Begin Actively Blocking Incoming Threats with our Intrusion Prevention System for 3.00 Per Month.

Current users can upgrade their existing account from the client area.

IPS Signatures

 

New users will have an option to sign up for our IPS upgrade during checkout.

IPS Signatures

 

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VPN Provider Jurisdiction vs VPN Server Jurisdiction https://www.liquidvpn.com/vpn-provider-jurisdiction-server-jurisdiction/?utm_source=rss&utm_medium=rss&utm_campaign=vpn-provider-jurisdiction-server-jurisdiction https://www.liquidvpn.com/vpn-provider-jurisdiction-server-jurisdiction/#comments Fri, 21 Mar 2014 03:55:50 +0000 https://www.liquidvpn.com/?p=15223 VPN provider jurisdiction vs VPN server jurisdiction   A question that gets bounced around regularly is if VPN providers based in the US are more or less secure than providers based elsewhere. What is most likely true is regardless of the location of the actual VPN company more importantly we should be looking at the…

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VPN provider jurisdiction vs VPN server jurisdiction

VPN provider jurisdiction vs VPN server jurisdiction

 

A question that gets bounced around regularly is if VPN providers based in the US are more or less secure than providers based elsewhere. What is most likely true is regardless of the location of the actual VPN company more importantly we should be looking at the location of its servers and the policies for such aspects as logging & copyright violations on a per server basis.

So much emphasis is placed upon location of the company. Are they a US based provider or aren’t they? It’s a dilemma that is never agreed upon with two camps of thoughts, one being that US VPN providers are some how superior to Non-US ones which is argued mainly due to the fact that the US has no data retention laws. However the other camp suggests that regardless of the requirements to log the government agencies from the United States and elsewhere have shown time and time again that they are well prepared to violate each and every law in the interest of “National Security”

So I ask myself, do the US have no data retention requirements because they can hop in and out of whatever system based in the US that they see fit? It has been proven that large corporations have been instructed to install back doors or weakened security so that agencies such as the NSA can gain access through the most easiest of avenues and no matter how much security or encryption we as individuals put in place the weakest link in the chain is always going to be the one exploited by the powers that be. This can be as simple as access via your operating system, with the ability to access your desktop discretely this removes any further protection that we enable ourselves.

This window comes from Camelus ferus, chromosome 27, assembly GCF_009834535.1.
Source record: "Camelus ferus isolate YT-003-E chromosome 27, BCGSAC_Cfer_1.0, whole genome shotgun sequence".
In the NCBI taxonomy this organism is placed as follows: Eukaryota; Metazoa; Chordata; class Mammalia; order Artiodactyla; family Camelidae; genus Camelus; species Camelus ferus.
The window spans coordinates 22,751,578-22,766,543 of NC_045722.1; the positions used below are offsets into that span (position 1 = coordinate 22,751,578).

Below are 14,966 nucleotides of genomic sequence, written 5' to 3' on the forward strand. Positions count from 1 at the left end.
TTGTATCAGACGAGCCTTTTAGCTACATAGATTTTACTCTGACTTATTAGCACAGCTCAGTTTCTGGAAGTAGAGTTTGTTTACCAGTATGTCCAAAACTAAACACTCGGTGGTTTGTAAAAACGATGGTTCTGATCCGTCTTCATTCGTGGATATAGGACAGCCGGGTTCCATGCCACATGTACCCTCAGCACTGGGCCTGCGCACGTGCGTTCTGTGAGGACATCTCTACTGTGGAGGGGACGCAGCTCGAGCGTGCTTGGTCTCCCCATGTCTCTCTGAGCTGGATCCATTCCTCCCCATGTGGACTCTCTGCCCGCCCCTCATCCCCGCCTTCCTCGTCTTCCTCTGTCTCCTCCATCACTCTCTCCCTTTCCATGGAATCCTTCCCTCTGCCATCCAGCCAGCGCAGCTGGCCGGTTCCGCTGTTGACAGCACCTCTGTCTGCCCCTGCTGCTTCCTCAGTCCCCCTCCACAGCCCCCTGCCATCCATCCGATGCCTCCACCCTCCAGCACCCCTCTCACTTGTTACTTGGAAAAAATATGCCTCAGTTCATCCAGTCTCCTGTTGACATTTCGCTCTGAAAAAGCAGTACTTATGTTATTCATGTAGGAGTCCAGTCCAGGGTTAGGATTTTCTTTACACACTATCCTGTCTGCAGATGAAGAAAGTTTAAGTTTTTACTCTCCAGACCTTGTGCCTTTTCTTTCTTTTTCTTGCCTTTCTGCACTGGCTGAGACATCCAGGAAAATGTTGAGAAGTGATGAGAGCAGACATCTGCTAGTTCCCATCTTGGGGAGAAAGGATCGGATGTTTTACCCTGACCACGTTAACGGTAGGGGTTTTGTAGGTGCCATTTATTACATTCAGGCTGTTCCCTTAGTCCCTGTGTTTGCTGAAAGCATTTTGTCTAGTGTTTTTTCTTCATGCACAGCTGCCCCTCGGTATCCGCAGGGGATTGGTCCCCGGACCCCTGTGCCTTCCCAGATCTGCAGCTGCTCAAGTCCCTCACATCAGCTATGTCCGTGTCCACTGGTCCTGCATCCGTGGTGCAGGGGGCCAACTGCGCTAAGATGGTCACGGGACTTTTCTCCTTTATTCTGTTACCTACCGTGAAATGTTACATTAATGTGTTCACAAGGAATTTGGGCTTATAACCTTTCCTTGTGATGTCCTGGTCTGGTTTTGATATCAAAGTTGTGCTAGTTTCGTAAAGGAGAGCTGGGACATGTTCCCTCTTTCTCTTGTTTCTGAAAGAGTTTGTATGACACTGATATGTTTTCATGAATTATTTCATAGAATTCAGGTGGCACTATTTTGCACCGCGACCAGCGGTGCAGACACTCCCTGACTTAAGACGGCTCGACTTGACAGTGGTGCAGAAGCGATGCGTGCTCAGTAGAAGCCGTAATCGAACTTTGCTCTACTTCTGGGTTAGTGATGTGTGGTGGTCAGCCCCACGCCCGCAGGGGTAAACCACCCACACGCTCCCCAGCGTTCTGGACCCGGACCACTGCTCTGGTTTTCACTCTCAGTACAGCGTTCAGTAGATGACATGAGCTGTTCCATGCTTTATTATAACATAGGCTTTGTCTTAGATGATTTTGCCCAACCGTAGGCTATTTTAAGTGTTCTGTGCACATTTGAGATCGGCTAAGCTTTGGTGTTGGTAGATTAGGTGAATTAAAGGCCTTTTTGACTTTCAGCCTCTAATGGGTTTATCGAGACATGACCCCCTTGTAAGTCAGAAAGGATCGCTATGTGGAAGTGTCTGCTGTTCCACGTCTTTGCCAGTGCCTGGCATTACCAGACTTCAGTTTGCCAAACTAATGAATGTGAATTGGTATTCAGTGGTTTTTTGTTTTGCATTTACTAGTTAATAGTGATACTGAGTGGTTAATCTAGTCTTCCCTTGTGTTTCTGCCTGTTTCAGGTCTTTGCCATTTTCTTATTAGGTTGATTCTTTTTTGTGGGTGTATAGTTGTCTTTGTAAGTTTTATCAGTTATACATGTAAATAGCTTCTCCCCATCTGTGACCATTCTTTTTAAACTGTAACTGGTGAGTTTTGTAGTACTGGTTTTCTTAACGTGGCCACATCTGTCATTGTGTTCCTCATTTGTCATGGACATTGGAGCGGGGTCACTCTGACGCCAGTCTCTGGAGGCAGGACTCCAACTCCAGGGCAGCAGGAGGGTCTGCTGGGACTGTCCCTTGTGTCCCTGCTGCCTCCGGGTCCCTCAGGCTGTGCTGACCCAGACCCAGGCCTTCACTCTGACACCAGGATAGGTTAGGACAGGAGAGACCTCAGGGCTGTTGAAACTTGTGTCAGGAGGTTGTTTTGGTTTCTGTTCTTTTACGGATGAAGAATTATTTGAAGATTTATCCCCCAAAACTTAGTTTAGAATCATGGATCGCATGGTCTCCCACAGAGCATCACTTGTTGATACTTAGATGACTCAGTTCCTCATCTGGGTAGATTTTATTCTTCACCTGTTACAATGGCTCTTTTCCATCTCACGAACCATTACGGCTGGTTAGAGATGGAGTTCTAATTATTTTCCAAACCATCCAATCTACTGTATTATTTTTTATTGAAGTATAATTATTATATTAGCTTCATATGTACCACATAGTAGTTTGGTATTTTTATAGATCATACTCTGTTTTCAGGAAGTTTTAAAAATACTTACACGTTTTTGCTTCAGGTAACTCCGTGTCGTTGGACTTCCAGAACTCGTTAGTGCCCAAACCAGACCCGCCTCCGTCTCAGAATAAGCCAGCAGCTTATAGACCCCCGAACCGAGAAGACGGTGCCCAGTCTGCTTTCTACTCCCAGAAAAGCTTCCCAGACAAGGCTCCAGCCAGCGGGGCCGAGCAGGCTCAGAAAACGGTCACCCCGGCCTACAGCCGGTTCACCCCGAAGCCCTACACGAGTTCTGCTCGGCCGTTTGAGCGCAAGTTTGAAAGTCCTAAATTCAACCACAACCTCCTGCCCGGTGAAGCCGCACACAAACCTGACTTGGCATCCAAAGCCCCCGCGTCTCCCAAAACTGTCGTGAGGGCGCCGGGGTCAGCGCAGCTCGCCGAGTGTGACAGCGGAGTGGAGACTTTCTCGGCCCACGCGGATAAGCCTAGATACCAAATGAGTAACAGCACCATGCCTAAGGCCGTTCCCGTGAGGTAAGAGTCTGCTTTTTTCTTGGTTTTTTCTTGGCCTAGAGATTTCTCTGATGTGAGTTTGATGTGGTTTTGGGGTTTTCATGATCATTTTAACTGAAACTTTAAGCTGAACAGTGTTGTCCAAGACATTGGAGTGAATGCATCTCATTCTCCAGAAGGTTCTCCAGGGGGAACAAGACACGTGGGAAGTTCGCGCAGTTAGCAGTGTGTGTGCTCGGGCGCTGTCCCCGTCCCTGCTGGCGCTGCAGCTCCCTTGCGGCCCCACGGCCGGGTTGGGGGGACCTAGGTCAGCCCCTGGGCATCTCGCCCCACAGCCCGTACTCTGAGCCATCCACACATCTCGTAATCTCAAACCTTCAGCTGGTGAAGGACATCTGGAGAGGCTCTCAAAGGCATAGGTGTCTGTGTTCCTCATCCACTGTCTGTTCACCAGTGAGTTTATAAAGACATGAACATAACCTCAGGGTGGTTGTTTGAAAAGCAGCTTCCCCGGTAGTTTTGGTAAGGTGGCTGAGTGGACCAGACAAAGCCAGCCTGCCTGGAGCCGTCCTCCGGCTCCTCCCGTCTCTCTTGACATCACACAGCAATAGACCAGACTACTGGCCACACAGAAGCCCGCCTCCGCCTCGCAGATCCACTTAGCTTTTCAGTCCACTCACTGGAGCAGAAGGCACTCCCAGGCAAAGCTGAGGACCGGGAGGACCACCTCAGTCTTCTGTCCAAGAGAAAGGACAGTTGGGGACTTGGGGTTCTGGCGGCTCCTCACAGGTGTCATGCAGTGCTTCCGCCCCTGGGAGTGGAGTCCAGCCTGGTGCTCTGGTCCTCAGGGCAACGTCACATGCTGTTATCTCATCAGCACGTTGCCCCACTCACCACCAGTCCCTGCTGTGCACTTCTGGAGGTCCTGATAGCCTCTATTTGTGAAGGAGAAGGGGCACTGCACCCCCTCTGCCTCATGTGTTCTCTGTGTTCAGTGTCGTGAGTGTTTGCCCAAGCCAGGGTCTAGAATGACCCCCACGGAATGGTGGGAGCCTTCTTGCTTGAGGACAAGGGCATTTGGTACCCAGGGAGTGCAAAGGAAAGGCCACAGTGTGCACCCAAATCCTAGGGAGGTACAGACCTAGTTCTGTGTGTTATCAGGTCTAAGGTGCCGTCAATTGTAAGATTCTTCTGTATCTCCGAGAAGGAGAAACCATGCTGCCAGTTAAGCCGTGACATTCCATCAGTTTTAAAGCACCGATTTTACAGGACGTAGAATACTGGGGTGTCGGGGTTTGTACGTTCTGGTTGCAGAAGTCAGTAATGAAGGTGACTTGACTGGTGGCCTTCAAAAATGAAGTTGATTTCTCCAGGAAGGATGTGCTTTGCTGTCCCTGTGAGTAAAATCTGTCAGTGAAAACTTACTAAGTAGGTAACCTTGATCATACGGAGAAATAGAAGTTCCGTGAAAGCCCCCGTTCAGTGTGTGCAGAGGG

So there are no data retention requirements in the US, but what if the hosting providers in the US are required to allow blanket access to everything stored on them and without being able to publicly talk about it? Doesn’t it seem odd that the most covert and suspicion laden country is one of the few that has no mandatory data retention? Why make it mandatory when you can take a peek in to anything whenever you see fit.

The argument continues that EU VPN providers are somehow required to have data retention although this is a very loosely written document that has been taken out of context on many occasions, it is clear that ISPs are bound to keep certain data logs but how this pertains to VPN providers and hosting facilities is not as clear.

Regardless of your thoughts on the merits of location of the VPN provider the importance should be stressed on the location of the VPN server. You may be signed up to a VPN provider based in the middle of nowhere with no data retention, copyright or other laws that most western countries adhere to but if you’re connecting to a server located, for example, in the same country as yourself would you be foolish enough to consider that just because the jurisdiction of the parent company is “Outer Mongolia” that your own government would not think twice of snooping upon the server that you’re actually making access from or even requesting a look at the server in another country should it be the type that has similar laws.

LiquidVPN themselves recently dropped servers in Russia for a very similar reason being that they were concerned about what type of data could be intercepted and at such a low level. Just because they are a US based company wouldn’t stop the Russian government from snooping on what was coming in and out of the server and even tying it to the user should they be a citizen of Russia and violating local laws.